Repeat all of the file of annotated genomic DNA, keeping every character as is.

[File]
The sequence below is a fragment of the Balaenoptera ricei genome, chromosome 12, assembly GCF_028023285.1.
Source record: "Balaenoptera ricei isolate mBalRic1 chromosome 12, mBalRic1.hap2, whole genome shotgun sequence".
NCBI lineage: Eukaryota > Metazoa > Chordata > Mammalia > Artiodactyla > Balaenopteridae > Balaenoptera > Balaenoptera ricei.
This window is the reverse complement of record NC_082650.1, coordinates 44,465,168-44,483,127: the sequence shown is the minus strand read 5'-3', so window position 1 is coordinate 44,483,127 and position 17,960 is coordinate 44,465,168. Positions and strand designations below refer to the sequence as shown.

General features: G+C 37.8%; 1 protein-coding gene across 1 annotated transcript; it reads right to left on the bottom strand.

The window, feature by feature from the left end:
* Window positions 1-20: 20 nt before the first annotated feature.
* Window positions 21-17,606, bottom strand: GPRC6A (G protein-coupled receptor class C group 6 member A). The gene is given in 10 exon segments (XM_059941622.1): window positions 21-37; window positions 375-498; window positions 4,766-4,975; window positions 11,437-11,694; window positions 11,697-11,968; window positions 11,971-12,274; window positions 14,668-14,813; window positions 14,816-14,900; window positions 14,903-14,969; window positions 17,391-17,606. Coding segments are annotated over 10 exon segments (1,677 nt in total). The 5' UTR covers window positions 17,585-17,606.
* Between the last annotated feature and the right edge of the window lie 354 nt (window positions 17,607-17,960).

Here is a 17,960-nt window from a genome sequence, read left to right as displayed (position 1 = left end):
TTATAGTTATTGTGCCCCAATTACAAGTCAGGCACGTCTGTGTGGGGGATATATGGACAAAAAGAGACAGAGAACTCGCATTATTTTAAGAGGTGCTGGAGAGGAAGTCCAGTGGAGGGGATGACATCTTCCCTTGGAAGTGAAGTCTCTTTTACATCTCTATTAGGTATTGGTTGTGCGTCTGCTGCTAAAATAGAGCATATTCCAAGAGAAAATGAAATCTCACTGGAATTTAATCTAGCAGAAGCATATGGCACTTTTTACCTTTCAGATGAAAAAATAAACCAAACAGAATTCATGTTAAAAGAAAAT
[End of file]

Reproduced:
The sequence below is a fragment of the Balaenoptera ricei genome, chromosome 12, assembly GCF_028023285.1.
Source record: "Balaenoptera ricei isolate mBalRic1 chromosome 12, mBalRic1.hap2, whole genome shotgun sequence".
NCBI lineage: Eukaryota > Metazoa > Chordata > Mammalia > Artiodactyla > Balaenopteridae > Balaenoptera > Balaenoptera ricei.
This window is the reverse complement of record NC_082650.1, coordinates 44,465,168-44,483,127: the sequence shown is the minus strand read 5'-3', so window position 1 is coordinate 44,483,127 and position 17,960 is coordinate 44,465,168. Positions and strand designations below refer to the sequence as shown.

General features: G+C 37.8%; 1 protein-coding gene across 1 annotated transcript; it reads right to left on the bottom strand.

The window, feature by feature from the left end:
* Window positions 1-20: 20 nt before the first annotated feature.
* Window positions 21-17,606, bottom strand: GPRC6A (G protein-coupled receptor class C group 6 member A). The gene is given in 10 exon segments (XM_059941622.1): window positions 21-37; window positions 375-498; window positions 4,766-4,975; window positions 11,437-11,694; window positions 11,697-11,968; window positions 11,971-12,274; window positions 14,668-14,813; window positions 14,816-14,900; window positions 14,903-14,969; window positions 17,391-17,606. Coding segments are annotated over 10 exon segments (1,677 nt in total). The 5' UTR covers window positions 17,585-17,606.
* Between the last annotated feature and the right edge of the window lie 354 nt (window positions 17,607-17,960).

Here is a 17,960-nt window from a genome sequence, read left to right as displayed (position 1 = left end):
TTATAGTTATTGTGCCCCAATTACAAGTCAGGCACGTCTGTGTGGGGGATATATGGACAAAAAGAGACAGAGAACTCGCATTATTTTAAGAGGTGCTGGAGAGGAAGTCCAGTGGAGGGGATGACATCTTCCCTTGGAAGTGAAGTCTCTTTTACATCTCTATTAGGTATTGGTTGTGCGTCTGCTGCTAAAATAGAGCATATTCCAAGAGAAAATGAAATCTCACTGGAATTTAATCTAGCAGAAGCATATGGCACTTTTTACCTTTCAGATGAAAAAATAAACCAAACAGAATTCATGTTAAAAGAAAAT